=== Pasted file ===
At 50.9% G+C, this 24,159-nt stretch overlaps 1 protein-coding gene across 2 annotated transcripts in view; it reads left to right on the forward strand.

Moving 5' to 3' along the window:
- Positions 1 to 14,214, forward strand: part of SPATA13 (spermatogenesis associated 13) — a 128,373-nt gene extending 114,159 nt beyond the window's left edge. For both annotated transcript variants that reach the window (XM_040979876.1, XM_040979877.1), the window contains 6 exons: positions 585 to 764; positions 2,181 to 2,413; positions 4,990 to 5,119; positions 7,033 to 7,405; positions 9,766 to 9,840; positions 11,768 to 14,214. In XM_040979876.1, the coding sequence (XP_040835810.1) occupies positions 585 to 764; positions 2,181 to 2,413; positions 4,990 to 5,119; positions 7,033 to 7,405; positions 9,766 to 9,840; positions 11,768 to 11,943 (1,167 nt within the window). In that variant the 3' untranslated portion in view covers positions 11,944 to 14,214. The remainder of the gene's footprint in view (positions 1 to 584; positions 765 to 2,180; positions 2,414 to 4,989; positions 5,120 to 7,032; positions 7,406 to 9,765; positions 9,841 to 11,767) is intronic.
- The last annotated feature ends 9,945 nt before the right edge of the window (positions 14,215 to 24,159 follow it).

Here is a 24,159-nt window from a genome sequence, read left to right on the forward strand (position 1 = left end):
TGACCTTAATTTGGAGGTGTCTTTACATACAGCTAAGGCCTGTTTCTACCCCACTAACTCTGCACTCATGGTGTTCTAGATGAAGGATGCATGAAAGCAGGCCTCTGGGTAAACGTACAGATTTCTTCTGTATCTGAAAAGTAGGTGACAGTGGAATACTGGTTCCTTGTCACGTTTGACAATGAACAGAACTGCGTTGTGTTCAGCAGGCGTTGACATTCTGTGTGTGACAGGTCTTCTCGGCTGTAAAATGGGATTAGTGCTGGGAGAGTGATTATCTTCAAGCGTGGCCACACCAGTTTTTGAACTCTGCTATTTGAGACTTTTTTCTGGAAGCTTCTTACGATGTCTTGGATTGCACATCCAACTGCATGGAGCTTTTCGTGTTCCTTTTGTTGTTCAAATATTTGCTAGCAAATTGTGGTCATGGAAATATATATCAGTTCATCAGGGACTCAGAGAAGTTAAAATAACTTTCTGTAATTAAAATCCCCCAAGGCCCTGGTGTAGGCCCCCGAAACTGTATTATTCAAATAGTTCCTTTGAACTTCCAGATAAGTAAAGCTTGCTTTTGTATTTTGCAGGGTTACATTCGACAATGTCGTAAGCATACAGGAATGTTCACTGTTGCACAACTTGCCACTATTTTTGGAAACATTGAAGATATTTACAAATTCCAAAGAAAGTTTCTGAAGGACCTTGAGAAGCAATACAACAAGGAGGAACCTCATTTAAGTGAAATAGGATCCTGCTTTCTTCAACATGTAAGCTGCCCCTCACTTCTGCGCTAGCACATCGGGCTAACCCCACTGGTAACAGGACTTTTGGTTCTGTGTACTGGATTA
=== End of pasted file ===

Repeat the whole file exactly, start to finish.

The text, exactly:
At 50.9% G+C, this 24,159-nt stretch overlaps 1 protein-coding gene across 2 annotated transcripts in view; it reads left to right on the forward strand.

Moving 5' to 3' along the window:
- Positions 1 to 14,214, forward strand: part of SPATA13 (spermatogenesis associated 13) — a 128,373-nt gene extending 114,159 nt beyond the window's left edge. For both annotated transcript variants that reach the window (XM_040979876.1, XM_040979877.1), the window contains 6 exons: positions 585 to 764; positions 2,181 to 2,413; positions 4,990 to 5,119; positions 7,033 to 7,405; positions 9,766 to 9,840; positions 11,768 to 14,214. In XM_040979876.1, the coding sequence (XP_040835810.1) occupies positions 585 to 764; positions 2,181 to 2,413; positions 4,990 to 5,119; positions 7,033 to 7,405; positions 9,766 to 9,840; positions 11,768 to 11,943 (1,167 nt within the window). In that variant the 3' untranslated portion in view covers positions 11,944 to 14,214. The remainder of the gene's footprint in view (positions 1 to 584; positions 765 to 2,180; positions 2,414 to 4,989; positions 5,120 to 7,032; positions 7,406 to 9,765; positions 9,841 to 11,767) is intronic.
- The last annotated feature ends 9,945 nt before the right edge of the window (positions 14,215 to 24,159 follow it).

Here is a 24,159-nt window from a genome sequence, read left to right on the forward strand (position 1 = left end):
TGACCTTAATTTGGAGGTGTCTTTACATACAGCTAAGGCCTGTTTCTACCCCACTAACTCTGCACTCATGGTGTTCTAGATGAAGGATGCATGAAAGCAGGCCTCTGGGTAAACGTACAGATTTCTTCTGTATCTGAAAAGTAGGTGACAGTGGAATACTGGTTCCTTGTCACGTTTGACAATGAACAGAACTGCGTTGTGTTCAGCAGGCGTTGACATTCTGTGTGTGACAGGTCTTCTCGGCTGTAAAATGGGATTAGTGCTGGGAGAGTGATTATCTTCAAGCGTGGCCACACCAGTTTTTGAACTCTGCTATTTGAGACTTTTTTCTGGAAGCTTCTTACGATGTCTTGGATTGCACATCCAACTGCATGGAGCTTTTCGTGTTCCTTTTGTTGTTCAAATATTTGCTAGCAAATTGTGGTCATGGAAATATATATCAGTTCATCAGGGACTCAGAGAAGTTAAAATAACTTTCTGTAATTAAAATCCCCCAAGGCCCTGGTGTAGGCCCCCGAAACTGTATTATTCAAATAGTTCCTTTGAACTTCCAGATAAGTAAAGCTTGCTTTTGTATTTTGCAGGGTTACATTCGACAATGTCGTAAGCATACAGGAATGTTCACTGTTGCACAACTTGCCACTATTTTTGGAAACATTGAAGATATTTACAAATTCCAAAGAAAGTTTCTGAAGGACCTTGAGAAGCAATACAACAAGGAGGAACCTCATTTAAGTGAAATAGGATCCTGCTTTCTTCAACATGTAAGCTGCCCCTCACTTCTGCGCTAGCACATCGGGCTAACCCCACTGGTAACAGGACTTTTGGTTCTGTGTACTGGATTA